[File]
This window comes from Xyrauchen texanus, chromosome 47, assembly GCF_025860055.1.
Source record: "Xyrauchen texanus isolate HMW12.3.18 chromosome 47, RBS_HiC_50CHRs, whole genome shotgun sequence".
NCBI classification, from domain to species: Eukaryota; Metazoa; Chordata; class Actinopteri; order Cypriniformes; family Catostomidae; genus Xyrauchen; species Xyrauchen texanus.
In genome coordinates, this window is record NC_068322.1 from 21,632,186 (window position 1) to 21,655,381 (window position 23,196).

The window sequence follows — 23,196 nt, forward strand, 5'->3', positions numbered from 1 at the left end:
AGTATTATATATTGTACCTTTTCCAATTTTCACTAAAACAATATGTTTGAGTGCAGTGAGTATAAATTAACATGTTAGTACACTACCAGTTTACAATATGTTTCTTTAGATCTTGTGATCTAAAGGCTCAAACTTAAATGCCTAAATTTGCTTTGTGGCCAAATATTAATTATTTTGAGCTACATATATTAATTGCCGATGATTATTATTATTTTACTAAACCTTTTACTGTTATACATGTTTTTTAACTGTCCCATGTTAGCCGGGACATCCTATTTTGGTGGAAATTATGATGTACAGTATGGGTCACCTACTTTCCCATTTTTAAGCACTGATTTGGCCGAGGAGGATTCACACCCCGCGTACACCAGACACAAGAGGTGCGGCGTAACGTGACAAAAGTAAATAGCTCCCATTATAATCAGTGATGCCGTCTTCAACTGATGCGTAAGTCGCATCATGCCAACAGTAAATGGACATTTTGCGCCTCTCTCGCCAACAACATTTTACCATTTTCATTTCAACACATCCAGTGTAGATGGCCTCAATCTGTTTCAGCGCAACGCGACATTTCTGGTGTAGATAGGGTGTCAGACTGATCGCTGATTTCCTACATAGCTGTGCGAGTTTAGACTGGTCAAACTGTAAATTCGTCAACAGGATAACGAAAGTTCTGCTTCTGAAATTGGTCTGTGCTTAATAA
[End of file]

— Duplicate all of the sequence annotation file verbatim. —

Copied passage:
This window comes from Xyrauchen texanus, chromosome 47, assembly GCF_025860055.1.
Source record: "Xyrauchen texanus isolate HMW12.3.18 chromosome 47, RBS_HiC_50CHRs, whole genome shotgun sequence".
NCBI classification, from domain to species: Eukaryota; Metazoa; Chordata; class Actinopteri; order Cypriniformes; family Catostomidae; genus Xyrauchen; species Xyrauchen texanus.
In genome coordinates, this window is record NC_068322.1 from 21,632,186 (window position 1) to 21,655,381 (window position 23,196).

The window sequence follows — 23,196 nt, forward strand, 5'->3', positions numbered from 1 at the left end:
AGTATTATATATTGTACCTTTTCCAATTTTCACTAAAACAATATGTTTGAGTGCAGTGAGTATAAATTAACATGTTAGTACACTACCAGTTTACAATATGTTTCTTTAGATCTTGTGATCTAAAGGCTCAAACTTAAATGCCTAAATTTGCTTTGTGGCCAAATATTAATTATTTTGAGCTACATATATTAATTGCCGATGATTATTATTATTTTACTAAACCTTTTACTGTTATACATGTTTTTTAACTGTCCCATGTTAGCCGGGACATCCTATTTTGGTGGAAATTATGATGTACAGTATGGGTCACCTACTTTCCCATTTTTAAGCACTGATTTGGCCGAGGAGGATTCACACCCCGCGTACACCAGACACAAGAGGTGCGGCGTAACGTGACAAAAGTAAATAGCTCCCATTATAATCAGTGATGCCGTCTTCAACTGATGCGTAAGTCGCATCATGCCAACAGTAAATGGACATTTTGCGCCTCTCTCGCCAACAACATTTTACCATTTTCATTTCAACACATCCAGTGTAGATGGCCTCAATCTGTTTCAGCGCAACGCGACATTTCTGGTGTAGATAGGGTGTCAGACTGATCGCTGATTTCCTACATAGCTGTGCGAGTTTAGACTGGTCAAACTGTAAATTCGTCAACAGGATAACGAAAGTTCTGCTTCTGAAATTGGTCTGTGCTTAATAA